The freedom and mobility of telemark equipment on the slopes can be a big advantage when chasing down and picking up your little ones. Plus, it makes the bunny hill more fun - try switch tele turns! But, it won't prevent slopeside meltdowns, freezing tears on frigid lift rides, urgent bathroom breaks the minute you’ve gotten all geared up: Hitting the slopes with your little ones can be a big-time challenge, not to mention a big hit to the wallet. But the benefits—getting your kiddos passionate about skiing and riding and creating a whole new level of outdoor fun for the whole fam—are well worth the hassle.
To help you navigate the pitfalls of hitting the mountain with the six and under crew—without having a meltdown yourself—we’ve pulled together a list of helpful tips and handy tricks that will pave the way for less stressful, more fun outings (trust us, it will happen). It just takes some determination, patience, and, sometimes, the promise of apres. Take a deep breath, you’ve got this.
Don’t buy brand-new gear if you don’t need to. Kids outgrow everything so quickly and you can find great used gear for really cheap at swaps that pop up all over the place at schools, gear shops, through friends’ kids’ old stuff, and online. Not only are these swaps a great way to save money, but they won’t break the bank if you figure out your four-year-old is just not that into skiing.
It’s amazing how motivating a couple of M&Ms can be to a three-year-old. Whatever sweet treat gets your little one smiling, make sure you have it handy so you can ward off a meltdown. Like candy, the promise of hot chocolate in the lodge on a cold lift ride has an almost universal power to keep tears at bay. Whatever it is that gets your child up the last bit of the lift, across the mid-run flat, or off the ground wherever you may be, have it ready to grab at all times—and don’t be afraid to use it.
Many of us have visions of grandeur when it comes to our kids being the next Shaun White or Lindsey Vonn, but it’s important to take baby steps to get them there with a smile on their face. Don’t expect to be out for a full day right off the bat, especially if it’s cold. Fifteen minutes to an hour (and that doesn’t necessarily mean 60 minutes in a row) is usually considered a successful outing. Your goal at the end of the day should be that your offspring wants to go skiing again, even if that means you had to spend most of the day drinking hot chocolate in the lodge.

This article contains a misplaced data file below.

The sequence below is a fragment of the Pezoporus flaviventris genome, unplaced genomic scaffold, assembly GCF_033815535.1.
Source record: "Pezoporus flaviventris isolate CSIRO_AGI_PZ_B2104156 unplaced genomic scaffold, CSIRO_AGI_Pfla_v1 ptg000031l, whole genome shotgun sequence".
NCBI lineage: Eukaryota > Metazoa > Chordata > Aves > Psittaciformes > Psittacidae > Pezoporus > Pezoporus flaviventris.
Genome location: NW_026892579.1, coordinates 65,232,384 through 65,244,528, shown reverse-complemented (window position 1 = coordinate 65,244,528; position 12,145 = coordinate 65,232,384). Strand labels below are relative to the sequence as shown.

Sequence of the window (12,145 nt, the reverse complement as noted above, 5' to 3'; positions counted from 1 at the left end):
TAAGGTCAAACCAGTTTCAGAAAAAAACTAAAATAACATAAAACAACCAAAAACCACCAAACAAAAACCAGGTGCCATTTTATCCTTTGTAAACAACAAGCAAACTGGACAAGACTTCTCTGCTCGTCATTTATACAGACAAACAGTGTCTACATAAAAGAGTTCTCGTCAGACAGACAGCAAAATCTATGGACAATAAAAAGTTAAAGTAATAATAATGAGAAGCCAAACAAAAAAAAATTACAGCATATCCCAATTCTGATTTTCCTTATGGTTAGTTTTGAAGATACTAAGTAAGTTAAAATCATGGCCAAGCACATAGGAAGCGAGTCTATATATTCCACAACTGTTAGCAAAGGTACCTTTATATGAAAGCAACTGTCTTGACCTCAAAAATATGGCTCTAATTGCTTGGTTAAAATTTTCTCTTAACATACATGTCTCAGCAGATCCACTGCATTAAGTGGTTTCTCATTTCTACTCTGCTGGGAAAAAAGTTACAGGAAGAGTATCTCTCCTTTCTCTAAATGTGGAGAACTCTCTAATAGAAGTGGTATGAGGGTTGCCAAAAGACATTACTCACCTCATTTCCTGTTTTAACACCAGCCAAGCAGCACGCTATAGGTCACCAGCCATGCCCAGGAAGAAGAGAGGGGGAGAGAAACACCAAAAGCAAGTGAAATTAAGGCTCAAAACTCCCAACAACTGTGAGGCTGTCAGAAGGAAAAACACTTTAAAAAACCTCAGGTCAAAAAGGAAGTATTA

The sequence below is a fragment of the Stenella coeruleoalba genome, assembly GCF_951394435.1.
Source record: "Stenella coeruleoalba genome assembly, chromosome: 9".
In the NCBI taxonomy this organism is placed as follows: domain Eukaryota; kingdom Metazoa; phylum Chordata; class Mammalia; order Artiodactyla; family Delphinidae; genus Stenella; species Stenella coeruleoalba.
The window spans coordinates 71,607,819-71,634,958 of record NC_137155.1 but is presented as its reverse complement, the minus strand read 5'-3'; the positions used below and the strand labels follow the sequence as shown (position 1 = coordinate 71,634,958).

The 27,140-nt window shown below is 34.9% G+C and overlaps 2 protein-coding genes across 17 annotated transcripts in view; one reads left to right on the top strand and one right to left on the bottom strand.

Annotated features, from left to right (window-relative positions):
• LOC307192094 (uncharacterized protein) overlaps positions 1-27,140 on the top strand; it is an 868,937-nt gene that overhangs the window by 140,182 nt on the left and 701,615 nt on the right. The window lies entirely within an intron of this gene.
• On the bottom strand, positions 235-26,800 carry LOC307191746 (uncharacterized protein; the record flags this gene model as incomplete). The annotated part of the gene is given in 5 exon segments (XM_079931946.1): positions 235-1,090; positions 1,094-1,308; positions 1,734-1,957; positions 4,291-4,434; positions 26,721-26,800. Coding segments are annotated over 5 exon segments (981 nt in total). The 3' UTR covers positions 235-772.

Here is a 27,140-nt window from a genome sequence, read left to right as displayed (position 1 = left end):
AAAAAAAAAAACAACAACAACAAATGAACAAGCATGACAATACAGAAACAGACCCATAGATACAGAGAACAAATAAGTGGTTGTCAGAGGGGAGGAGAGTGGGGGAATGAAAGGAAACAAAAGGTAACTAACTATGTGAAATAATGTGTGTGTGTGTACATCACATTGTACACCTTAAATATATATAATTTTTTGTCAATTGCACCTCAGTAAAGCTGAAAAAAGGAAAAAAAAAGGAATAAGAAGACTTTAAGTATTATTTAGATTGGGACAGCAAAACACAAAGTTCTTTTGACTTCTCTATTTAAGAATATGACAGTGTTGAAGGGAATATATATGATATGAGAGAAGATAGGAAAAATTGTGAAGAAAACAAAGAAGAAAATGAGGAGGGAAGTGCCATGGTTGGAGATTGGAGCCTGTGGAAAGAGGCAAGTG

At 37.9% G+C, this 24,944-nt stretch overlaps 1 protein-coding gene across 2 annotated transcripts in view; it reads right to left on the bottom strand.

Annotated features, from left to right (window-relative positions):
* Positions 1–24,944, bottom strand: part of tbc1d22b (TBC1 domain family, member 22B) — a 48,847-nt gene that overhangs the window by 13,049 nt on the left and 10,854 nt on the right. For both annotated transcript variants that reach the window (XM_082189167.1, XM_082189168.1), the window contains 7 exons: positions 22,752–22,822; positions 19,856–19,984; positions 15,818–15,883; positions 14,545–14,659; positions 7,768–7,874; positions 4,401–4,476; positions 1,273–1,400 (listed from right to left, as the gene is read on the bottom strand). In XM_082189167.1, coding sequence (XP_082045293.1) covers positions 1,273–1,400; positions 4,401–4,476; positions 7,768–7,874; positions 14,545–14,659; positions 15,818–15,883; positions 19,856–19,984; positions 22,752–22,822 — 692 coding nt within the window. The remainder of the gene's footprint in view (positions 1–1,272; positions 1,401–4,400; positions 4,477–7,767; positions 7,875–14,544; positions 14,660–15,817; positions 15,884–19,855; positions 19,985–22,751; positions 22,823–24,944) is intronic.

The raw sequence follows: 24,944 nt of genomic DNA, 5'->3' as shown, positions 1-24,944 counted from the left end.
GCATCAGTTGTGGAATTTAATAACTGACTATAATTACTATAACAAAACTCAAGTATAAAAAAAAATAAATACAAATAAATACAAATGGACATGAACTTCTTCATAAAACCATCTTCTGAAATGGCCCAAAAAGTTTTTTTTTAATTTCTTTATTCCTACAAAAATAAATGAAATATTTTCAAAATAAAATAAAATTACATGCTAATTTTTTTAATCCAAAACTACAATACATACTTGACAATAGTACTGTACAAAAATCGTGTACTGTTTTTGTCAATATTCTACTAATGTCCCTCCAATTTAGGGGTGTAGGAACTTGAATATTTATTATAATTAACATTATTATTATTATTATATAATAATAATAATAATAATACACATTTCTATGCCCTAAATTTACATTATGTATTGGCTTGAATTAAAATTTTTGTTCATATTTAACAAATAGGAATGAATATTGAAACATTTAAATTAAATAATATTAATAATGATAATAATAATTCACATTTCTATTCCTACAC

If not heeded, this critical tip—the responsibility of which rests entirely on your shoulders—can turn the memory of a glorious day on the slopes with your family into a nightmare of epic proportion, a.k.a the slopeside meltdown. It’s always the end of the day, when little legs are getting tired and mom and dad can almost taste that first post-day pint, but those little faces look up at you as your pint-sized powder hound pleads: "Just one more, pleeeeeease?" How can you say no to the enthusiasm? Then something snaps, it could be cold halfway up the lift, your child may fall at the beginning of the route, or it may be something as minor as their goggles not sitting comfortably on their face. The tears come, the refusal to stand up happens, and you find yourself pretty far away from the lodge. You’ve seen the parent skiing down the mountain carrying the screaming child, still in skis, over their shoulder. Don’t let this be you.
Powder days are obviously what every skier and rider crave, and as a parent you want nothing more than to have your child experience the glory of pow. But remember those shorter skis and little boards make deep powder like kryptonite to a child’s success. Don’t screw up all the hard work on both your parts just to chase some powder.
On another note, be honest: All you really want to do on a powder day is ride and ride and ride. You don’t want to stop and go in for hot chocolate, you don’t want to stick to the magic carpet, and your patience will be running lower than usual (see tip #4 above). While it might not be possible, it is highly recommended that you get in a few runs before bringing the little one out so that you can really be present when you have kiddo in tow.
Even with all the challenges, watching your child learn the basics of skiing and riding is incredibly fun and gratifying. Each little progression becomes a milestone to celebrate, from riding the lift for the first time to being able to put on their own gear and eventually getting on the lift by themselves. Watching their confidence grow with every success will make all of the meltdowns and money well worth it—and don’t be surprised if those visions of White and Vonn status start to seep back in, too.
Written by Suzanne Loring for RootsRated.